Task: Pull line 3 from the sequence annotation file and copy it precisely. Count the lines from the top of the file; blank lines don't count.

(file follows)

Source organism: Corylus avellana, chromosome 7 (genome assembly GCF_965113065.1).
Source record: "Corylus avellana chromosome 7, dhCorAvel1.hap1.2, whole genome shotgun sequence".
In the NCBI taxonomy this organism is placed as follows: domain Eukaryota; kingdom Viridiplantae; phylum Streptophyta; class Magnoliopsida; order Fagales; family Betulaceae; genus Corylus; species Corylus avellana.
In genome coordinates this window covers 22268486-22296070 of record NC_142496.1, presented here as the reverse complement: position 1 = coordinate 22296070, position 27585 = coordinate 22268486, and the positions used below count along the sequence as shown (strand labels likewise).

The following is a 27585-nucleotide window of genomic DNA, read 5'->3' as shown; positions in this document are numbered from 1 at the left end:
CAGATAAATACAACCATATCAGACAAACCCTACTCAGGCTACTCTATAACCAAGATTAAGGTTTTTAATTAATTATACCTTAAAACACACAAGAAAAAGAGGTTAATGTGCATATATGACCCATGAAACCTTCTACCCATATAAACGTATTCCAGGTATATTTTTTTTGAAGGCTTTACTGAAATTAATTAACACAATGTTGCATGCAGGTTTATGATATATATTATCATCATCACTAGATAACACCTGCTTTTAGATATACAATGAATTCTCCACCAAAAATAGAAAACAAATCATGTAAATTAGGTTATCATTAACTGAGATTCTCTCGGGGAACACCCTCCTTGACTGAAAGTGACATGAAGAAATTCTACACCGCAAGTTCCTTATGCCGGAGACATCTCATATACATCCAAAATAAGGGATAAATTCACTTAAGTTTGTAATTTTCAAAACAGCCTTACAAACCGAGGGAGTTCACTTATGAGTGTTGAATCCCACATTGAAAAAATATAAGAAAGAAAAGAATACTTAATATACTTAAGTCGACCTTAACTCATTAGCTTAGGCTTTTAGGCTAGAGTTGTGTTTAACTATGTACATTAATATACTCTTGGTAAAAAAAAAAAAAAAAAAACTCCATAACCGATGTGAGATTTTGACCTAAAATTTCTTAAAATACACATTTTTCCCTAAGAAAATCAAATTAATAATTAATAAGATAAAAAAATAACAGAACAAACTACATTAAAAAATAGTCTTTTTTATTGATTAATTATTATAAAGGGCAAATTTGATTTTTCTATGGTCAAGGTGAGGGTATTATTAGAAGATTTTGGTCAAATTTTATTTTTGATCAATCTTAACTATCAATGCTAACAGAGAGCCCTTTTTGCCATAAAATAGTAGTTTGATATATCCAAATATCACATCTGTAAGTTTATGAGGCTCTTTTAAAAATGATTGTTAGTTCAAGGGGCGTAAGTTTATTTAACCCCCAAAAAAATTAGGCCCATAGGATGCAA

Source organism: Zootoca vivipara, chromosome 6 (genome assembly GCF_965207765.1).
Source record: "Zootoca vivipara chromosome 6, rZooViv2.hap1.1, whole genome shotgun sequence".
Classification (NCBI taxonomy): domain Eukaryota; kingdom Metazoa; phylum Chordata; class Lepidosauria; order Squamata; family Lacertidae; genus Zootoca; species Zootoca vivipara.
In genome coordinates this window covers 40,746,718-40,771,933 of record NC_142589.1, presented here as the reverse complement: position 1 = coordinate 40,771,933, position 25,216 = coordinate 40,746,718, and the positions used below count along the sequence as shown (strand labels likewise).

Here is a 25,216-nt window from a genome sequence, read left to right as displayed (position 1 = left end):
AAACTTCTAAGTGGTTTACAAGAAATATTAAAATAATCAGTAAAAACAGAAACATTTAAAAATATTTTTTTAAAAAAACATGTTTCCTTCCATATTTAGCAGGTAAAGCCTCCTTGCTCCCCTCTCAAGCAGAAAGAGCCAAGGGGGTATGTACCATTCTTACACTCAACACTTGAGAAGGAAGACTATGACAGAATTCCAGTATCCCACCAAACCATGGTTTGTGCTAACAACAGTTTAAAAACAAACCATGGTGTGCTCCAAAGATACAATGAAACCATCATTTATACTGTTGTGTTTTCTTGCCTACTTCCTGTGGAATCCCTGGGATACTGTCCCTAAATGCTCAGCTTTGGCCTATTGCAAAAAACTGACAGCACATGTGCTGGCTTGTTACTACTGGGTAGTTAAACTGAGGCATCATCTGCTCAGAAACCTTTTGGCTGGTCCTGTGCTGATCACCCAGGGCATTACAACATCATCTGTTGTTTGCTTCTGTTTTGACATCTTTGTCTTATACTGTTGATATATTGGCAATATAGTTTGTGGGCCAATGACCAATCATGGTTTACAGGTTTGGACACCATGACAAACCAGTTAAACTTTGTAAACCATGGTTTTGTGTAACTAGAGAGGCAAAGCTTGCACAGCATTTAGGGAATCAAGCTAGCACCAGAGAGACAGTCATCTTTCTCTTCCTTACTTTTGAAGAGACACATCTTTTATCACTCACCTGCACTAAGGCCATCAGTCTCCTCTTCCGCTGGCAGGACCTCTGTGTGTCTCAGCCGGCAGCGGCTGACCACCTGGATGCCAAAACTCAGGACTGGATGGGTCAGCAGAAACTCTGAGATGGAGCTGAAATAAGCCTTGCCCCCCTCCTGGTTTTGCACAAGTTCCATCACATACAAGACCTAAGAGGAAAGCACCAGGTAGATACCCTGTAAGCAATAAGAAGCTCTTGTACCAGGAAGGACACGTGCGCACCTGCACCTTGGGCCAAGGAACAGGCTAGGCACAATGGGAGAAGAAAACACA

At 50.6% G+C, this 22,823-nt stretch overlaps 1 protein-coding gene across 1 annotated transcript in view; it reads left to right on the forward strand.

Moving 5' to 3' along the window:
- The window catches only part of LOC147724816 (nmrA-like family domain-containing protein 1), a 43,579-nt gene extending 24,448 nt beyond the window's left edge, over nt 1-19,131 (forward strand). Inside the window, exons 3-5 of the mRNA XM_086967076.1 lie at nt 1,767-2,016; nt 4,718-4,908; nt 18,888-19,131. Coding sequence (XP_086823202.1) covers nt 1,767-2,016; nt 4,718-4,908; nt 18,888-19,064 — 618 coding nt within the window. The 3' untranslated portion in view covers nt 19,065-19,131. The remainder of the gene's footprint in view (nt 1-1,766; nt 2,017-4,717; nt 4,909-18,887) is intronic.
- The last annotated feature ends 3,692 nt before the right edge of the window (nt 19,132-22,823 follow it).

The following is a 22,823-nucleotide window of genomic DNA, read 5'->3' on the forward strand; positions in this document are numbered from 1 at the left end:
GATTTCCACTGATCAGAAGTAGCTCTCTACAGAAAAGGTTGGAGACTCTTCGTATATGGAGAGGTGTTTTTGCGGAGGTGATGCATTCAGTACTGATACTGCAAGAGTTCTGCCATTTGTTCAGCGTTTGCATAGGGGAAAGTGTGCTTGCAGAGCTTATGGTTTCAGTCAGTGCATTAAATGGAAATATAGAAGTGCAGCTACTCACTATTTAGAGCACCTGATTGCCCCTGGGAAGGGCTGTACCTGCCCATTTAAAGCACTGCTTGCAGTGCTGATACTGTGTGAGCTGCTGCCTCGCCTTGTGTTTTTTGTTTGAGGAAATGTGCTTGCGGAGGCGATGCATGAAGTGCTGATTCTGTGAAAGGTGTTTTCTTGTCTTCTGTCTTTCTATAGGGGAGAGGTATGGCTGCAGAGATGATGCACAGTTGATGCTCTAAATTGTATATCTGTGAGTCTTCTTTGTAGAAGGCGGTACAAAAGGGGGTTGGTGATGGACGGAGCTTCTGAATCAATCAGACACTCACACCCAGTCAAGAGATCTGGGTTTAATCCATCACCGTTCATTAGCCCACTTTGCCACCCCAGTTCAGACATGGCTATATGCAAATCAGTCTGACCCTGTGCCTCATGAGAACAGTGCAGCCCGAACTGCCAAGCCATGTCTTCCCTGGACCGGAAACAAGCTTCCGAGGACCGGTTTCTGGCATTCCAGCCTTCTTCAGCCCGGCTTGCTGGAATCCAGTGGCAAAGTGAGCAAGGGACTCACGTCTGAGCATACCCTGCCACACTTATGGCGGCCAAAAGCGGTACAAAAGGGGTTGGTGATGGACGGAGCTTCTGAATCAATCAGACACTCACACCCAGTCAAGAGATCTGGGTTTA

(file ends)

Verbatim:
In the NCBI taxonomy this organism is placed as follows: domain Eukaryota; kingdom Viridiplantae; phylum Streptophyta; class Magnoliopsida; order Fagales; family Betulaceae; genus Corylus; species Corylus avellana.